PAT1220-C-10DB-T5 is a 10dB attenuator. (This chip is just an example, it could be any other component as well).

  1. Can I simply connect 3 of them in series in a PCB design to make my cheap 30dB attenuator?

  2. I have a few attenuator modules with an SMA connector. One of them is 20dB while others are 6dB and 10dB. Can I again connect them in series to get higher attenuation?

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    $\begingroup$ Be aware that as you get to >> 40 dB attention, leakage around the components will start to exceed the attenuated signal. You start to need to put each stage in a separate shielded can or cavity. $\endgroup$ – tomnexus Apr 9 '19 at 17:39
  • $\begingroup$ Thank you. How can i shield in such case. $\endgroup$ – nandflash1 Apr 9 '19 at 18:37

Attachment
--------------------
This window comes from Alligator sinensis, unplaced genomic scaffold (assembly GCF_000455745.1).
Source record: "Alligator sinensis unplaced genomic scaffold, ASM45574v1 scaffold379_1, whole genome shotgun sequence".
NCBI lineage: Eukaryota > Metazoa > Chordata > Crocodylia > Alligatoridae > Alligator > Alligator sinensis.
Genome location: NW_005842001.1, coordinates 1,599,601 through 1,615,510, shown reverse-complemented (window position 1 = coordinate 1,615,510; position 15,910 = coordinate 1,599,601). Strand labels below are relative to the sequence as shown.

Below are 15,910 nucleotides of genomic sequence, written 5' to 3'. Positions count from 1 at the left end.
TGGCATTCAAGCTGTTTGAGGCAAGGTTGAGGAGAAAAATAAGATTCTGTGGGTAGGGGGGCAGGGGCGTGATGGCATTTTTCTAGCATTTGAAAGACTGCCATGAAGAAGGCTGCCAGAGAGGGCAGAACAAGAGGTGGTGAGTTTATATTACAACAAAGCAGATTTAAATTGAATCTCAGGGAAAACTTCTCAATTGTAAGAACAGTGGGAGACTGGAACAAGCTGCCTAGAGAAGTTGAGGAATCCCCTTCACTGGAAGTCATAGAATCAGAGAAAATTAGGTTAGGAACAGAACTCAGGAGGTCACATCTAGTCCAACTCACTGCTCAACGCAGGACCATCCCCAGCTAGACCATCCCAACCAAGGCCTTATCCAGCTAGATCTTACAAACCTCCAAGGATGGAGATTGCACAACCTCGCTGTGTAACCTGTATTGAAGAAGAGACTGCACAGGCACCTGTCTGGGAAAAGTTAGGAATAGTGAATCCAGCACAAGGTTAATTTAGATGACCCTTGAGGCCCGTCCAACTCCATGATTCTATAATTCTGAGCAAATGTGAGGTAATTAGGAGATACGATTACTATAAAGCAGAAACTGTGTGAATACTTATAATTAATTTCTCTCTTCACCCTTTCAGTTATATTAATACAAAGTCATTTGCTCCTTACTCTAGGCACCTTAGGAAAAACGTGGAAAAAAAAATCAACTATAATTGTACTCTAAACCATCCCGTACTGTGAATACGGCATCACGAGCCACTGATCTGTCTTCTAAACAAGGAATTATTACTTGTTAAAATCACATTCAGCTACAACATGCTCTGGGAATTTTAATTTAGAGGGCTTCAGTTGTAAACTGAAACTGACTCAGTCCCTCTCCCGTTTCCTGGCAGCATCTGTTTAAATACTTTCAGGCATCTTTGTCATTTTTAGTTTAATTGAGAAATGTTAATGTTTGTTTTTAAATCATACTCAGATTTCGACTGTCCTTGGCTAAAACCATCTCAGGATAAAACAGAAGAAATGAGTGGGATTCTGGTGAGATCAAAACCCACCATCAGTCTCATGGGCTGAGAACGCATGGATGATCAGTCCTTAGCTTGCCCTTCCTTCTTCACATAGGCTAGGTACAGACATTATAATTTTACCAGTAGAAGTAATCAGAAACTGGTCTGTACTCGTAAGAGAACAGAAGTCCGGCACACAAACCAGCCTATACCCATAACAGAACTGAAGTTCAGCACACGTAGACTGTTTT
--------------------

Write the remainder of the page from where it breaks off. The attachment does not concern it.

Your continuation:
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    $\begingroup$ @nandflash1 Please ask about the shielding in a new question on electronicsSE, including an image of the PCB. Not only is printed circuit board design off-topic for this site, but you are likely to get a better answer there. :-) $\endgroup$ – Mike Waters Apr 9 '19 at 20:31

Yes, you can cascade attenuators to realize more attenuation. Attenuation (in dB) will increase algebraically, as long as all individual attenuators are designed to operate at the same impedance and they are operating at that impedance. For example, mixing 75$\Omega$ and 50$\Omega$ attenuators may produce unexpected results. Same for using terminators in a system that doesn't terminate in the appropriate characteristic impedance.

Depending on what you're doing, be aware of the amount of power that each attenuator can dissipate. Putting 1W into a 30dB attenuator means only 1mW comes out - the attenuator has to dissipate the rest!

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  • $\begingroup$ Thank you. I am aware of the power rating of components. $\endgroup$ – nandflash1 Apr 9 '19 at 17:16

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